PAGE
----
An "Old Dog" CAN Learn New Tricks!

Monday, October 21, 2013
[NOTE: this is another story that has taken way too long to post here--it was originally from February!] 

The Dayton Daily News dragged me into the "e-edition" world of newspaper reading.

First there were the introduction of symbols (cave paintings, petroglyphs, pictograms, and ideograms).  After writing and alphabets were developed, humans now had systems to document and record events.  Through smoke signals, drums, horns, runners, pigeons, lamps, telegraphy, radio and television, the dissemination of those events could now be more widely and, via those last three, almost instantaneously announced to a global audience.  The introduction of computers and internet-based communications exponentially enhanced this process to the point of almost reversing course and replicating the mediums it replaced.  Streaming audio and video have eliminated the temporal demands of radio and television programming.  Now, with devices and software interfaces to closely resemble the newspaper reading experience, another long-held tradition appears to be biting the dust.

A few months ago, I would've been in Hi Flagston's, not so much (courtesy of King Features Syndicate).

If you look through some of my earlier posts here, you would know that I grew up with newspapers.  I learned how to read by reading them at the age of 4.  My father, a linotype operator, always had papers around the house and we were fortunate to live in an area that, through cable television, was distantly included with two major media markets (New York City and Philadelphia) as well as several medium and small ones, too (Allentown, Scranton, Wilkes-Barre).  I felt that having ink on your hands was an outward sign of curiosity in local events as well as around the country and the world.  When I lived in overseas areas that lacked American military radio and television outlets, I relied upon the Stars and Stripes newspaper to get my domestic news.  Even if it was several days old when it arrived, I would pick it up and peruse that tabloid from front page to back page to get my "fix".  In several of those places, I would augment that American source with English versions of what passed for daily publications.  When stationed stateside, we signed up for subscriptions for at least one of the local offerings.

Recent editions of the U.S. military's Stars and Stripes newspaper can be found online.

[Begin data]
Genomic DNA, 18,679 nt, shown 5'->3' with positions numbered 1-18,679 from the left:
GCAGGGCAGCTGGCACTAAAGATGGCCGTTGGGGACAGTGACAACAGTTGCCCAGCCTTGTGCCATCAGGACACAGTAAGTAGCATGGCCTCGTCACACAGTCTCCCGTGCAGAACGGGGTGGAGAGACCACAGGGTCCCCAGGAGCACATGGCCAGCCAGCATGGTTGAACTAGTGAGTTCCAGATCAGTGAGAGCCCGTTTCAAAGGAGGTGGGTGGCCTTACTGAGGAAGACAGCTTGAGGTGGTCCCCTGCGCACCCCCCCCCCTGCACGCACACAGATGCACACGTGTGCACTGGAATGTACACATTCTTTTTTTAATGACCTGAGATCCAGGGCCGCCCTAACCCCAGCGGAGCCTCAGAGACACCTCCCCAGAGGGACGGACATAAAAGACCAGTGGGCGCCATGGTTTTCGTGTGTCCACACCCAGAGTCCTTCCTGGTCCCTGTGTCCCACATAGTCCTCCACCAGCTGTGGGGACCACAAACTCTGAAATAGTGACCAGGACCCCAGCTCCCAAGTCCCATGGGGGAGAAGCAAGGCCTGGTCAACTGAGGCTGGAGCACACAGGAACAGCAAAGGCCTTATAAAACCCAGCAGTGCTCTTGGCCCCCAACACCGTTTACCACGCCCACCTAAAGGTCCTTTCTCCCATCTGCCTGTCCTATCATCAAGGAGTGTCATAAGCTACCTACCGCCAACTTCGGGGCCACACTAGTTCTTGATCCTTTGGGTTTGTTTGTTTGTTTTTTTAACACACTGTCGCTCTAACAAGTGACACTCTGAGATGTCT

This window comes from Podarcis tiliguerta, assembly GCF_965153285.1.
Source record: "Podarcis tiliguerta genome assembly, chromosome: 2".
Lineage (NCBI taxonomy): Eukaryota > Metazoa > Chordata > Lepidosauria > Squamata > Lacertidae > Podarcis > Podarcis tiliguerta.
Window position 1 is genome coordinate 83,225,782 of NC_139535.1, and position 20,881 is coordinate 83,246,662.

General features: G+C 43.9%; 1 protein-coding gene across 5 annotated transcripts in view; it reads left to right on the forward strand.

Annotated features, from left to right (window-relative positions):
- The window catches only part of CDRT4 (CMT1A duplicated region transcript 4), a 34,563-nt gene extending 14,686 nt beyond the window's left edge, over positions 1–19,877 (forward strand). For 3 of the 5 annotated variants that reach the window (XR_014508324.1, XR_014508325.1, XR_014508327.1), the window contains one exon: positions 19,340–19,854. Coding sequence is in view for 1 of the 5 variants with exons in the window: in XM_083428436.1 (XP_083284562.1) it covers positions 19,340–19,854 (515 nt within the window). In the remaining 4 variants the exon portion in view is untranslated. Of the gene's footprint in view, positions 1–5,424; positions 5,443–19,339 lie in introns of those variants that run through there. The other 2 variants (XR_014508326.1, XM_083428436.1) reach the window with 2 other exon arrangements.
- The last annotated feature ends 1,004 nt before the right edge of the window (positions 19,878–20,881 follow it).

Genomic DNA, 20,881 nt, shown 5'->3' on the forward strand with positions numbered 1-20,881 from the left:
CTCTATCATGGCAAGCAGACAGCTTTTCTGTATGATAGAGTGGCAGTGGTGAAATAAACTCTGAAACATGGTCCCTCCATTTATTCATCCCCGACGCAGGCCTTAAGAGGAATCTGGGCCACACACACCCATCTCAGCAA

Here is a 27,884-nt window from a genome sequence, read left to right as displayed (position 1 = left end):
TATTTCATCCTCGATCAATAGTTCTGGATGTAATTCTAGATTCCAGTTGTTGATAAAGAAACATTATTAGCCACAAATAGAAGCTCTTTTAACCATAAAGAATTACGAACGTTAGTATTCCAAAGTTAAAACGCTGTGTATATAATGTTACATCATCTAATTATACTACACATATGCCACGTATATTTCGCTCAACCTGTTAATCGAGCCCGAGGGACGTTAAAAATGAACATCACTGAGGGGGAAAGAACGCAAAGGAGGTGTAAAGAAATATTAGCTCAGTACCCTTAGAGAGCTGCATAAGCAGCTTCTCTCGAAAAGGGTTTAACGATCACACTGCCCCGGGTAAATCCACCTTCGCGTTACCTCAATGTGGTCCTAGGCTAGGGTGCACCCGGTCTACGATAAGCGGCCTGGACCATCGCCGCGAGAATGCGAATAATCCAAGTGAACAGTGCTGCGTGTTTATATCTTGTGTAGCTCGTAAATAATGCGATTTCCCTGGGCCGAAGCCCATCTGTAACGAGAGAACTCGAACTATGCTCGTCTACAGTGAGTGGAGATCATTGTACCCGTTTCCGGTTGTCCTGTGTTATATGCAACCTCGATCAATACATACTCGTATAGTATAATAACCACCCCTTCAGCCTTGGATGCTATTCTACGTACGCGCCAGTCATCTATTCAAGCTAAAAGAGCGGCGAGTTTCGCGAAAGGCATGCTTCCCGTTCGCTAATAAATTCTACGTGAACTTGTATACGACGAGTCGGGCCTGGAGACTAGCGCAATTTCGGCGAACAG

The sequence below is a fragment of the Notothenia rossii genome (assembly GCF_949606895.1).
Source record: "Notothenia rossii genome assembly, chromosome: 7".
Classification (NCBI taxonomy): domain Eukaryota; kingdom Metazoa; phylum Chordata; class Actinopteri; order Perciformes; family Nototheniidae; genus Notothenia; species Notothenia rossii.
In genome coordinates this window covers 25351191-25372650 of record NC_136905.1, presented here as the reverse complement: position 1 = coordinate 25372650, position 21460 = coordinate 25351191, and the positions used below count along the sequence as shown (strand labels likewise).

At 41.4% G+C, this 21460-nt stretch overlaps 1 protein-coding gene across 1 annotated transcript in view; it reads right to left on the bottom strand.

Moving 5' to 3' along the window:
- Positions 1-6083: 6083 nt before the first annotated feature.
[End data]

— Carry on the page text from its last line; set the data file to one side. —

I guess it was during my last overseas assignment (from 2001 through 2004) when I was first introduced to electronic versions of hard-copy editions.  Because of a widely dispersed audience in several war theaters, the Stars and Stripes started posting an online edition that was identical to what was showing up on my doorstep every afternoon in Japan (the nearly half-day time difference with the US East Coast imposed that peculiar delivery time in the Far East).  Since the publication is a non-appropriated fund operation (with only some of their costs covered by the Department of Defense), it relies upon advertisements and subscriptions to make ends meet so it was so surprising to see it being offered for nothing via the internet (and I can still access current editions from my Ohio home--the front page of October 18th's 64-page edition is displayed above).

Rips and tears can negatively impact one's newspaper reading experience (so does a waterlogged edition, too).

When I returned to the States, I went back to my "inky" routine with subscriptions to the local paper, The Dayton Daily News, as well as the country's paper of record, The New York Times (7-day and Sundays plans respectively).  Over the years, I have sometimes experienced the drawbacks that go along with relying upon a fragile paper medium.  On pleasant weather days, the copies usually arrive without a plastic cover and are tossed up a long driveway towards the front door.  This "unprotected" method exposes them to physical damage in the guise of rips and tears to the outer pages (as seen above).  On wet days, even when tucked inside a waterproof barrier, we have had to request  replacement copies be sent due to our waterlogged originals.  With my change in work hours earlier this year, I am getting ready for work before the delivery driver arrives so I would have to wait until the late afternoon to be apprised of overnight developments.  While not deal-breakers, the introduction of any (or combinations) of these things can negatively impact my reading experience and it was after a non-covered edition was soaked by a sudden rain storm that I started to investigate my alternatives.